New York, N.Y.
Herman Melville plaque
104 East 26th Street
After giving up on farming in 1863, Herman Melville moved his family to New York City, into an apartment building at this address. Though the building is no longer standing, a plaque marks its location, and the intersection of 26th Street and Park Avenue South, which is just west of here, is called “Herman Melville Square.” From this address, Melville commuted daily to his job in lower Manhattan as deputy inspector of customs, earning about four dollars a week. In the evenings, he worked on Billy Budd, which remained in manuscript at his death and is the only known fiction he wrote during his time in New York.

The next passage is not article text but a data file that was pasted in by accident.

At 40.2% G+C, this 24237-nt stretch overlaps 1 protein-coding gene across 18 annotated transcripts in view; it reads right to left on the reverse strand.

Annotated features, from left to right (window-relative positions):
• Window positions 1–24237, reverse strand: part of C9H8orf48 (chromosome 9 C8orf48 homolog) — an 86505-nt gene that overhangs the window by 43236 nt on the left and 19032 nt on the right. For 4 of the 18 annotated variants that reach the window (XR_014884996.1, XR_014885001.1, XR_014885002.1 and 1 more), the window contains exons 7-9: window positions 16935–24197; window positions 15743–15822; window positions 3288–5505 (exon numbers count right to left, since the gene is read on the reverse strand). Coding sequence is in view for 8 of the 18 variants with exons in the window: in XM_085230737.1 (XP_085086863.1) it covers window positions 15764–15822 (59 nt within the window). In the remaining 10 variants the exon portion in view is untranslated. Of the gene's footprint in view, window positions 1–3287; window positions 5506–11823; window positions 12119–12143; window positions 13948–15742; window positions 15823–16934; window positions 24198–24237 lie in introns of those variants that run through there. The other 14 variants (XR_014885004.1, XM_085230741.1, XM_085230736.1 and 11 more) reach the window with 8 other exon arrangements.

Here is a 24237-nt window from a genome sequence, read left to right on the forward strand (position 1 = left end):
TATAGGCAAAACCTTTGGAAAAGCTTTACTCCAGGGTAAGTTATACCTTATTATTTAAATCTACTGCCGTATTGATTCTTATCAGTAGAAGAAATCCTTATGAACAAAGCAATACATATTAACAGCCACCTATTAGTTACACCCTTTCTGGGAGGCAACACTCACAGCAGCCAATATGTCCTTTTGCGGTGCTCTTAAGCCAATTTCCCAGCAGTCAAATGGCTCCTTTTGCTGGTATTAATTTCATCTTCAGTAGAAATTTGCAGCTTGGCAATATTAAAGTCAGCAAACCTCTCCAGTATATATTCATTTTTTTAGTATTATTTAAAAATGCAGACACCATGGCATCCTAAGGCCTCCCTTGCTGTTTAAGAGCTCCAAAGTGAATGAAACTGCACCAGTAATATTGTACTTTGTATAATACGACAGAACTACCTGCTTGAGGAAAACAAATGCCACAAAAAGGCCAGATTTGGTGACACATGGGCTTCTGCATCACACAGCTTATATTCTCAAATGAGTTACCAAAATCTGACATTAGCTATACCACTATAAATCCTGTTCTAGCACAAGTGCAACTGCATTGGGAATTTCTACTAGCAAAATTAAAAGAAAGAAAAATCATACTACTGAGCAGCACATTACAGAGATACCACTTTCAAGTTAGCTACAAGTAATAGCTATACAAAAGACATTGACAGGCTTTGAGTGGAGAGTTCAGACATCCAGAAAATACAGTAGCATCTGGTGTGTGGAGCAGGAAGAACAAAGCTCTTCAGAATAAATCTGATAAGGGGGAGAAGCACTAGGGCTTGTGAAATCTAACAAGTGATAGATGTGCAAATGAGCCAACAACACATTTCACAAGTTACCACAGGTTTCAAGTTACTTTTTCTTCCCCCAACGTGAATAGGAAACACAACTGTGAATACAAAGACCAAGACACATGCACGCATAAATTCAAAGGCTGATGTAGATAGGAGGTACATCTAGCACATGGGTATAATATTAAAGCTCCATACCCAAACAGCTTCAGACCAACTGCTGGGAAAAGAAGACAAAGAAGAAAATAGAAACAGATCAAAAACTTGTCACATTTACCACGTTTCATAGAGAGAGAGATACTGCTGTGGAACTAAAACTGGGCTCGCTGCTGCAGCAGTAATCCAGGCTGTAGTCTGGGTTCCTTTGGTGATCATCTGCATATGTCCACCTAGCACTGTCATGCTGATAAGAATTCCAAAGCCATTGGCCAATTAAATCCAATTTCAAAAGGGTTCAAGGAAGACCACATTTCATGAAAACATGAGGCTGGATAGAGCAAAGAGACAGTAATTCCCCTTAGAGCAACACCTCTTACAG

In 1891, Melville died at home in relative obscurity. Many of his contemporaries thought he had died years earlier!
His brief obituaries labeled his first book, Typee (1846), his most famous. At Woodlawn Cemetery in the Bronx, his small marble tombstone also has remarkably little to say about a man whose work has passed into the literary canon: it simply gives his name and dates.
A personal aside: I lived on East 26th Street from 1991 to 2003, just east of this plaque, and used to pass it every day on my walk across town to work.